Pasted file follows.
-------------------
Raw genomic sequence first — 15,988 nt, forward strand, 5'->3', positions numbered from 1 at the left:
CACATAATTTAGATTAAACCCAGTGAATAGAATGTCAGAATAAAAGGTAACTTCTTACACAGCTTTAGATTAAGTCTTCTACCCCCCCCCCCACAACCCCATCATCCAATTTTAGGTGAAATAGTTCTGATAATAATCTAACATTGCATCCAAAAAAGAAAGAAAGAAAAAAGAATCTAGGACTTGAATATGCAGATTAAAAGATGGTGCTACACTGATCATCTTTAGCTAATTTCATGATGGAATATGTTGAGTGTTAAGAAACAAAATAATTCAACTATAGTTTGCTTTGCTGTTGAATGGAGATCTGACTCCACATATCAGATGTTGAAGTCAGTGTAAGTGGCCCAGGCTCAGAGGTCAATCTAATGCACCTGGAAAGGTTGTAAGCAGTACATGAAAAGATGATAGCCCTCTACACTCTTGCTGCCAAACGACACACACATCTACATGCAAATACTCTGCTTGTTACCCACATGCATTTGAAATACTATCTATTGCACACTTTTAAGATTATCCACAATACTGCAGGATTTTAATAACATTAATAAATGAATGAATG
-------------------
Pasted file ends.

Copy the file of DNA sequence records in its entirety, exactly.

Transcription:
Raw genomic sequence first — 15,988 nt, forward strand, 5'->3', positions numbered from 1 at the left:
CACATAATTTAGATTAAACCCAGTGAATAGAATGTCAGAATAAAAGGTAACTTCTTACACAGCTTTAGATTAAGTCTTCTACCCCCCCCCCCACAACCCCATCATCCAATTTTAGGTGAAATAGTTCTGATAATAATCTAACATTGCATCCAAAAAAGAAAGAAAGAAAAAAGAATCTAGGACTTGAATATGCAGATTAAAAGATGGTGCTACACTGATCATCTTTAGCTAATTTCATGATGGAATATGTTGAGTGTTAAGAAACAAAATAATTCAACTATAGTTTGCTTTGCTGTTGAATGGAGATCTGACTCCACATATCAGATGTTGAAGTCAGTGTAAGTGGCCCAGGCTCAGAGGTCAATCTAATGCACCTGGAAAGGTTGTAAGCAGTACATGAAAAGATGATAGCCCTCTACACTCTTGCTGCCAAACGACACACACATCTACATGCAAATACTCTGCTTGTTACCCACATGCATTTGAAATACTATCTATTGCACACTTTTAAGATTATCCACAATACTGCAGGATTTTAATAACATTAATAAATGAATGAATG